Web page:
LGBT

LGBT events, gay clubs and bars and all that's queer in Melbourne

The best gay bars in Melbourne
Bars

The best gay bars in Melbourne

You would think what with the fanfare surrounding Sydney's annual Mardi Gras festival that the harbour city was the clear ringleader of Australia's gay scene, but Melbourne certainly gives its sibling some decent rivalry. After you're all partied out (for tonight), tick off our five ways to show your pride in Melbourne, or up your 'extra-curricular' game by visiting our top five sex shops.

Sex on premises venues in Melbourne
Sex and dating

Sex on premises venues in Melbourne

Guys, looking to get some action without navigating Grindr? You can always go to an SOPV. Here are Melbourne’s top five gay saunas and cruise lounges – remember to play safe. While you're at it, check out our list of top gay bars and pick-up bars.

The best outdoor queer-friendly bars in Melbourne
Gay and lesbian

The best outdoor queer-friendly bars in Melbourne

Summer’s the perfect time for birds of a feather to preen themselves, particularly if you're already out and about getting your Midsumma fix. We've found four outdoor bars for al fresco drinking and perving. Looking to push on? Check out the best gay bars and karaoke spots in Melbourne.

Hares & Hyenas
Gay and lesbian

Hares & Hyenas

Having been in operation for over 20 years, you’d expect Hares & Hyenas to be a well-oiled machine… but this humble-looking bookshop is more like a super power-packing transformer. Bookshelves stuffed with fiction, biographies, humour, photography, erotica, religion, gender, coming out, fanzines, health and educational tomes can be wheeled away so that the room is adapted into a venue with theatre seating, a stage, and a lighting and sound system. Whatever mode it’s in, there’s a fully licensed bar and café, and an exhibition lining the walls at all times. Hares & Hyenas is the project of Rowland Thomson and Crusader Hillis, who met at Melbourne University in 1975 and became partners a few years later. In the 1980s, Hillis owned an art-house video shop in Elwood, while Thomson co-owned Dizzy Spinners on Brunswick Street – an early incarnation of the current Polyester Records. In 1991 they joined forces to open Hares & Hyenas, which moved all over Melbourne before settling in Johnston Street’s Spanish quarter, where they’ve been made to feel welcome. “The changes in 20 years are fairly staggering,” notes Thomson. “People only used to come in wearing sunglasses.” It’s now become a hub for not only the queer community, but anyone interested in socialising in a literary setting. Hares & Hyenas plays host to two book groups, a stitch’n’bitch, ButchFemmeTrans, Rainbow Girls and Rainbow Guys, to name but a few regular meet-ups, and has put on 350 spoken word events. “We also did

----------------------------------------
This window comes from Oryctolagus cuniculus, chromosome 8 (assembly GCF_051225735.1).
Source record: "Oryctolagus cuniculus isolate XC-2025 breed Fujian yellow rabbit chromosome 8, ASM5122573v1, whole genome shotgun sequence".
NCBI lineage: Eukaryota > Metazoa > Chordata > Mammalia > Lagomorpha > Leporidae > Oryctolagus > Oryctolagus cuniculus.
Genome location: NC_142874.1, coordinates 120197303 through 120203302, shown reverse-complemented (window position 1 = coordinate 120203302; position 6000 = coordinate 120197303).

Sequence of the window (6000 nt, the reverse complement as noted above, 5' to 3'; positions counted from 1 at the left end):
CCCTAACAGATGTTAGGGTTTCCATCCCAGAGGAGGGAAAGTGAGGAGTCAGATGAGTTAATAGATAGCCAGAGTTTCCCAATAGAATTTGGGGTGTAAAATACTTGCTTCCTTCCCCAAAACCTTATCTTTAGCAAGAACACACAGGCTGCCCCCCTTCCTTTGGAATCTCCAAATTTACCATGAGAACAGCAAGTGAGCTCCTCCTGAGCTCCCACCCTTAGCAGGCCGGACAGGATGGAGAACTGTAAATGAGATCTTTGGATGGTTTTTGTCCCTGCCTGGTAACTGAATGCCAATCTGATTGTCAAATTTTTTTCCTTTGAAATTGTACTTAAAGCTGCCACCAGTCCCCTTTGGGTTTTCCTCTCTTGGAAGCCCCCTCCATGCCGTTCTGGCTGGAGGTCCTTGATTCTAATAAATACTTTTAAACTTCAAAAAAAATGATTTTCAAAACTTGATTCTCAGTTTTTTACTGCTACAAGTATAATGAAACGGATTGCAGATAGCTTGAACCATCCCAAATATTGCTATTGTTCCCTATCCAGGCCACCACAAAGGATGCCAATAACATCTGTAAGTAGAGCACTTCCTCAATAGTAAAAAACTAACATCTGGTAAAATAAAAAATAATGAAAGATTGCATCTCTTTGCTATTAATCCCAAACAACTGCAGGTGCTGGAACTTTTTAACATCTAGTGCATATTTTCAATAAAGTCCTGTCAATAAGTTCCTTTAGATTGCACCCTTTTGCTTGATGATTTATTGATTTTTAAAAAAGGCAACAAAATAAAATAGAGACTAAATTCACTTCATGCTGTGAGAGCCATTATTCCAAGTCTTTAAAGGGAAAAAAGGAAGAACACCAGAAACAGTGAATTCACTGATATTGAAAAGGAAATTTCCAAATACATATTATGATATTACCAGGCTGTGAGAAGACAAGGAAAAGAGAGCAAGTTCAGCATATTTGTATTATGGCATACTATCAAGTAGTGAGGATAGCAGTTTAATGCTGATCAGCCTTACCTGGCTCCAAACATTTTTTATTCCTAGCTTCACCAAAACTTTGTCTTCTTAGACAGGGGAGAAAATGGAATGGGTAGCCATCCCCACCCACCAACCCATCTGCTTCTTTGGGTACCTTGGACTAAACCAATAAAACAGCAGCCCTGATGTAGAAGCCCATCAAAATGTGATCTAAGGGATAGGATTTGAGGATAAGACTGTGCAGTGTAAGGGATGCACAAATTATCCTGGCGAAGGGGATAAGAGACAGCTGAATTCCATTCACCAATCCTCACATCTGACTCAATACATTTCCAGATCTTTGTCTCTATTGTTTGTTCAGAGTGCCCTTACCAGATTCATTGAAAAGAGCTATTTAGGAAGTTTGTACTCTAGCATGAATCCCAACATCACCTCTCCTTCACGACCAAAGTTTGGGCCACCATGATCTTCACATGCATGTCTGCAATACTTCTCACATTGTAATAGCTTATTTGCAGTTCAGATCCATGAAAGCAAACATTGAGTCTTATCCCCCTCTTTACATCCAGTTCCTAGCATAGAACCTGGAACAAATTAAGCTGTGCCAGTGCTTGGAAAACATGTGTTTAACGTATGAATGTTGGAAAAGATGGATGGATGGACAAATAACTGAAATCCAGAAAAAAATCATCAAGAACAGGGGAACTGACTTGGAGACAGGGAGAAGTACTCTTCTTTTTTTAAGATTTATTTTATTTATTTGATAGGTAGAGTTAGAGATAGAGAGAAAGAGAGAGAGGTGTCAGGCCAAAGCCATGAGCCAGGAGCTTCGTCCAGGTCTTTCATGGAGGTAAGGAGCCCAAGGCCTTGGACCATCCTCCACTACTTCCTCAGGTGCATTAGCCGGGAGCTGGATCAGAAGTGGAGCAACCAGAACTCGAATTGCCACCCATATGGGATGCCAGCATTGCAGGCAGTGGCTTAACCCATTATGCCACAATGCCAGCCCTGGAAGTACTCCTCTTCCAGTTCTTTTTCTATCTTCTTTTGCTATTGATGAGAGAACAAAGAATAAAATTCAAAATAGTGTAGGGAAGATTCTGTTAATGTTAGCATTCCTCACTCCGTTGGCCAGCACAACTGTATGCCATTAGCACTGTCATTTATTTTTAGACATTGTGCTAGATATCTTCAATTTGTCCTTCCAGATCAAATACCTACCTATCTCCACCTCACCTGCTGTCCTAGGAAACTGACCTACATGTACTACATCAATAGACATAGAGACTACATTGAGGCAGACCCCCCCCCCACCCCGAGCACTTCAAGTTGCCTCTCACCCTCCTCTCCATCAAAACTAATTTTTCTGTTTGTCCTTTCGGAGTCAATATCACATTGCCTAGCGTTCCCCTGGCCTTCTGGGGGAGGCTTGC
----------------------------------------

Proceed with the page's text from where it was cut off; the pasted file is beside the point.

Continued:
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Everything you need to know about Victoria's Big Build
Things to do

Everything you need to know about Victoria's Big Build

You might have noticed some changes going on in Melbourne. There's a giant hole where City Square used to be. There's a lot of heavy machinery around the West Gate. And you might have to get a replacement bus instead of a train home.  It's all part of Victoria's Big Build, a $30 billion suite of projects that will improve the way we get around the city. Yes, there will be some initial pain, but when you're flying into work through the new tunnel instead of stuck in traffic on the West Gate, or getting through the City Loop in a flash, it will be worth the inconvenience. The government has made sure that during construction, if your plan A travel plans are disrupted, there will be a plan B to make sure you get where you are going.  Victoria's Big Build comprises a whopping 35 major transport projects currently underway to improve our state. To give you a sense of the scale, some projects include: The Metro Tunnel, which will untangle the City Loop, allow for way more trains to go through the city to and from the suburbs across Melbourne;  Removing 50 level crossings – with 25 already gone - which will make crossing the road so much safer and improve traffic flow; a massive Regional Rail Revival package to upgrade every regional passenger train line in Victoria; The West Gate Tunnel, which will provide an alternative route into the city; Victoria’s biggest road tunnel and project, the North East Link; Major upgrades to roads like the M80, CityLink, Tullamarine and Mon